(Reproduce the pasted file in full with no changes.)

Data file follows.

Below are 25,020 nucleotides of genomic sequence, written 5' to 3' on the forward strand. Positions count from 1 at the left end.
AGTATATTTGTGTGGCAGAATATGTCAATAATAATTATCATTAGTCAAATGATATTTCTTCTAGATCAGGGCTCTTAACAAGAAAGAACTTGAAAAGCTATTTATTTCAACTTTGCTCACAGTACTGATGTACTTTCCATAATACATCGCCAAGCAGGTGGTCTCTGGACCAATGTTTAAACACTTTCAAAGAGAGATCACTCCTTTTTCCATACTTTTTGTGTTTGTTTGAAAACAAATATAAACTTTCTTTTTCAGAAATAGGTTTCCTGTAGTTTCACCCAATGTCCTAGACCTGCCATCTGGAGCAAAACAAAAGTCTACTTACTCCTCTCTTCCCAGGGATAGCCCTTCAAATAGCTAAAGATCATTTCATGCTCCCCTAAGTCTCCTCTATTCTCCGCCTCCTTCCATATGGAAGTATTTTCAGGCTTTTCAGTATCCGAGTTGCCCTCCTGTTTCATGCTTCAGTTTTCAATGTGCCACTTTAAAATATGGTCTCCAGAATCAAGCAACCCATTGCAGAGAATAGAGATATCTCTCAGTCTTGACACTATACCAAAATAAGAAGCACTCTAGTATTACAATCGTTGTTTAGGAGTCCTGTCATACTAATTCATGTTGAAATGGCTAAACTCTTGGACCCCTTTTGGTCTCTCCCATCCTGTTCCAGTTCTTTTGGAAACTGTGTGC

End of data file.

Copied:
Below are 25,020 nucleotides of genomic sequence, written 5' to 3' on the forward strand. Positions count from 1 at the left end.
AGTATATTTGTGTGGCAGAATATGTCAATAATAATTATCATTAGTCAAATGATATTTCTTCTAGATCAGGGCTCTTAACAAGAAAGAACTTGAAAAGCTATTTATTTCAACTTTGCTCACAGTACTGATGTACTTTCCATAATACATCGCCAAGCAGGTGGTCTCTGGACCAATGTTTAAACACTTTCAAAGAGAGATCACTCCTTTTTCCATACTTTTTGTGTTTGTTTGAAAACAAATATAAACTTTCTTTTTCAGAAATAGGTTTCCTGTAGTTTCACCCAATGTCCTAGACCTGCCATCTGGAGCAAAACAAAAGTCTACTTACTCCTCTCTTCCCAGGGATAGCCCTTCAAATAGCTAAAGATCATTTCATGCTCCCCTAAGTCTCCTCTATTCTCCGCCTCCTTCCATATGGAAGTATTTTCAGGCTTTTCAGTATCCGAGTTGCCCTCCTGTTTCATGCTTCAGTTTTCAATGTGCCACTTTAAAATATGGTCTCCAGAATCAAGCAACCCATTGCAGAGAATAGAGATATCTCTCAGTCTTGACACTATACCAAAATAAGAAGCACTCTAGTATTACAATCGTTGTTTAGGAGTCCTGTCATACTAATTCATGTTGAAATGGCTAAACTCTTGGACCCCTTTTGGTCTCTCCCATCCTGTTCCAGTTCTTTTGGAAACTGTGTGC